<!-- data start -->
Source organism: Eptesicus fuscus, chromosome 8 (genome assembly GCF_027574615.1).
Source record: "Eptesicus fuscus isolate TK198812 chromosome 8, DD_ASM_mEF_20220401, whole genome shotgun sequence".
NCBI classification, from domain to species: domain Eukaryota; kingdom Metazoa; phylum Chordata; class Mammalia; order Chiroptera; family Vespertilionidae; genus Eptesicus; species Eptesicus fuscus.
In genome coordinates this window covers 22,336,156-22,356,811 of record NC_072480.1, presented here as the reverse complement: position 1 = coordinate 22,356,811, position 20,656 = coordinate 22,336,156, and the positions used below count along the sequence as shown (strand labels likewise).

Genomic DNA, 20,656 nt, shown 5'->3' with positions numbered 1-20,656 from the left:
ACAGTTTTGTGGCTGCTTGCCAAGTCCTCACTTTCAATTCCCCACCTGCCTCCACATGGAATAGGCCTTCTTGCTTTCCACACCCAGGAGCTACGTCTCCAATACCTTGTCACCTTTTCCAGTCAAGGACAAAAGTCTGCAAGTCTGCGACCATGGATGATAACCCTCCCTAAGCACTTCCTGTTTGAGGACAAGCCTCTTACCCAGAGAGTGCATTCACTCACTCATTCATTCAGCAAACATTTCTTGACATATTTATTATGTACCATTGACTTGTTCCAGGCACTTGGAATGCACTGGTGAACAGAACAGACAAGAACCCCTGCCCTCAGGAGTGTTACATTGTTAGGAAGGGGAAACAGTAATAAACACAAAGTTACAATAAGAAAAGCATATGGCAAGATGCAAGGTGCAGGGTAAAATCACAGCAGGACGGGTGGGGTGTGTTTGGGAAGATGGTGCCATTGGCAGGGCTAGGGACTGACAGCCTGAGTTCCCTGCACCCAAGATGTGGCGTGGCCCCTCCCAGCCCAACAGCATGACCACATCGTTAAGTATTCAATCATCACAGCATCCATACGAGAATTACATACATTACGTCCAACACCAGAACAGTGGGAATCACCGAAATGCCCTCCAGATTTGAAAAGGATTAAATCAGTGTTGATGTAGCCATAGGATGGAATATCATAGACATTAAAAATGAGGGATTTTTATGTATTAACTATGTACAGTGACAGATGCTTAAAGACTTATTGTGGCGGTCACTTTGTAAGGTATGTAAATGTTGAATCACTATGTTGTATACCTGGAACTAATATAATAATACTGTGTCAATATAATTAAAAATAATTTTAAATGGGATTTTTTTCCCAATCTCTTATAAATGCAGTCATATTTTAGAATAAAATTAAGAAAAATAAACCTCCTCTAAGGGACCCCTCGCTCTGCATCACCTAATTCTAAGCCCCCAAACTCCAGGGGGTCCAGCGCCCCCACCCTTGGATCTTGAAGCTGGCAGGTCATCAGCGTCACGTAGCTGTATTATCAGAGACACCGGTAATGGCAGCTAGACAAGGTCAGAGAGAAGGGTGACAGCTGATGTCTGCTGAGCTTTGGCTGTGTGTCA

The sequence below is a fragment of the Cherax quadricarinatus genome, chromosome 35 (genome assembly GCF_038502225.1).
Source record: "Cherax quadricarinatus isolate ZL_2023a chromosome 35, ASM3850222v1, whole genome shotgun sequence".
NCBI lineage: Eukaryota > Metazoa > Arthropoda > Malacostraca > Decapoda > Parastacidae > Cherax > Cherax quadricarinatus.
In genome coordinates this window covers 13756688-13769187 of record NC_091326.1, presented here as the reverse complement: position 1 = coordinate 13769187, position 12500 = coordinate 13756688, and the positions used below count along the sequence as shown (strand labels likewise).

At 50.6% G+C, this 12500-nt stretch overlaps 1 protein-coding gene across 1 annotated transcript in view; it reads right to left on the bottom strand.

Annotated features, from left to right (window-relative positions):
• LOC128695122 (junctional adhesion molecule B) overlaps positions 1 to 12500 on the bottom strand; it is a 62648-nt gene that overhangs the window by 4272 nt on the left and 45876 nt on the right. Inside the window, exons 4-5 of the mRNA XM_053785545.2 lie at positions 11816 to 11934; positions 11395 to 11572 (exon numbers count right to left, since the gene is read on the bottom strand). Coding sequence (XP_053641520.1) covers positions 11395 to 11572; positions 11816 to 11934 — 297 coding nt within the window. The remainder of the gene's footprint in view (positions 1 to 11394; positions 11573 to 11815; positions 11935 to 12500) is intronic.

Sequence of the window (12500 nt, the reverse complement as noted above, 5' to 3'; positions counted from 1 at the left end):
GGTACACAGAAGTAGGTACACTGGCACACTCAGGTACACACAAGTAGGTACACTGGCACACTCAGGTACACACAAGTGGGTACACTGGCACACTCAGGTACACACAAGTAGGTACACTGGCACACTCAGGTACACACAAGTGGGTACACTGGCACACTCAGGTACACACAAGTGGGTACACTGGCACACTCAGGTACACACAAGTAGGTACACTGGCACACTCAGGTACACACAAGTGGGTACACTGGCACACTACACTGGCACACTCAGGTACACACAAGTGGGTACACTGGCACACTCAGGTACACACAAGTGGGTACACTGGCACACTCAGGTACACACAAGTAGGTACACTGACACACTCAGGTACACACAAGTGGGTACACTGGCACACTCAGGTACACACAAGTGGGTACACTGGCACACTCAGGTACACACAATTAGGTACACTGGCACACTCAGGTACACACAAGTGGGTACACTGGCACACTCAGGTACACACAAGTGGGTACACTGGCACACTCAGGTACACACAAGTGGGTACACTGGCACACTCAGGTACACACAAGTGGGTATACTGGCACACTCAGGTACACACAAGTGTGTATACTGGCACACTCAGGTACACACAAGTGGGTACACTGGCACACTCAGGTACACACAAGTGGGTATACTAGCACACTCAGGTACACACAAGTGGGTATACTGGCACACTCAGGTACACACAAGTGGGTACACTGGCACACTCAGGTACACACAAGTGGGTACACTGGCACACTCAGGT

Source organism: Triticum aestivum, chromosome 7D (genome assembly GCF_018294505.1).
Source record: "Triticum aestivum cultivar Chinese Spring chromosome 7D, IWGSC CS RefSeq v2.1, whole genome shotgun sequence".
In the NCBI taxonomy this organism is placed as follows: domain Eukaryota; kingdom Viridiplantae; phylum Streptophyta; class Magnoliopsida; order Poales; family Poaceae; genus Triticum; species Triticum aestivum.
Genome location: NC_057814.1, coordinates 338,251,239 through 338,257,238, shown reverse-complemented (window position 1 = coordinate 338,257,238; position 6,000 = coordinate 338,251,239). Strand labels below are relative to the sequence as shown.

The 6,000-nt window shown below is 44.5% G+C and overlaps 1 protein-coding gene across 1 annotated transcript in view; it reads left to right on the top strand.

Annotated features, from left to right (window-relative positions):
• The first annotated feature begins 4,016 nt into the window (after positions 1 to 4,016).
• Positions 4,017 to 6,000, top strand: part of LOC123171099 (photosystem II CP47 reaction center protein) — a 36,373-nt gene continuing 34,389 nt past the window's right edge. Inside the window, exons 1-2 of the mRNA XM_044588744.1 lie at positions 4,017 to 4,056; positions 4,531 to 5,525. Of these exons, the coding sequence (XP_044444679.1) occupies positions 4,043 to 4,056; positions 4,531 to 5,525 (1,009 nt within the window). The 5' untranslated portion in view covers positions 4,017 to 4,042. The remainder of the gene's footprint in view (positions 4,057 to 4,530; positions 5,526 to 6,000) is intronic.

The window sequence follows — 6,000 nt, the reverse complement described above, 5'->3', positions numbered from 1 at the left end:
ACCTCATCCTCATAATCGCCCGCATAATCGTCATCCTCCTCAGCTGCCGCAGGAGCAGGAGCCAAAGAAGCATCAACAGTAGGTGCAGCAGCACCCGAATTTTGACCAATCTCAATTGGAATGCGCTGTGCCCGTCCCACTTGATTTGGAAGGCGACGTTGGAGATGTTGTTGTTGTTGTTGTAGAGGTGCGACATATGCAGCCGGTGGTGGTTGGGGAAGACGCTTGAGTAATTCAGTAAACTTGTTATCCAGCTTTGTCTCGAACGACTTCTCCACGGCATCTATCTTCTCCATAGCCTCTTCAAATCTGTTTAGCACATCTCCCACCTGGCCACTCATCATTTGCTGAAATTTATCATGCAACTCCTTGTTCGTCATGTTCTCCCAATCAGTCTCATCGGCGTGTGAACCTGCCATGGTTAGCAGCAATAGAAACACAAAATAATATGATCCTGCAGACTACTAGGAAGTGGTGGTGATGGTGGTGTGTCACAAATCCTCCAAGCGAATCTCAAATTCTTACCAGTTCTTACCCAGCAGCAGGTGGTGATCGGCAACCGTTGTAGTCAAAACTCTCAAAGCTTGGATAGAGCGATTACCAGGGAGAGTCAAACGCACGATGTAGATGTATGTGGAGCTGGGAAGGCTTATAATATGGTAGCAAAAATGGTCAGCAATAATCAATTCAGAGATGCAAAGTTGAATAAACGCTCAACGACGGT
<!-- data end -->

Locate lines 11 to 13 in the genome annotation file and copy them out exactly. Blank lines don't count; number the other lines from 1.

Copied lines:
At 50.6% G+C, this 12500-nt stretch overlaps 1 protein-coding gene across 1 annotated transcript in view; it reads right to left on the bottom strand.

Annotated features, from left to right (window-relative positions):
• LOC128695122 (junctional adhesion molecule B) overlaps positions 1 to 12500 on the bottom strand; it is a 62648-nt gene that overhangs the window by 4272 nt on the left and 45876 nt on the right. Inside the window, exons 4-5 of the mRNA XM_053785545.2 lie at positions 11816 to 11934; positions 11395 to 11572 (exon numbers count right to left, since the gene is read on the bottom strand). Coding sequence (XP_053641520.1) covers positions 11395 to 11572; positions 11816 to 11934 — 297 coding nt within the window. The remainder of the gene's footprint in view (positions 1 to 11394; positions 11573 to 11815; positions 11935 to 12500) is intronic.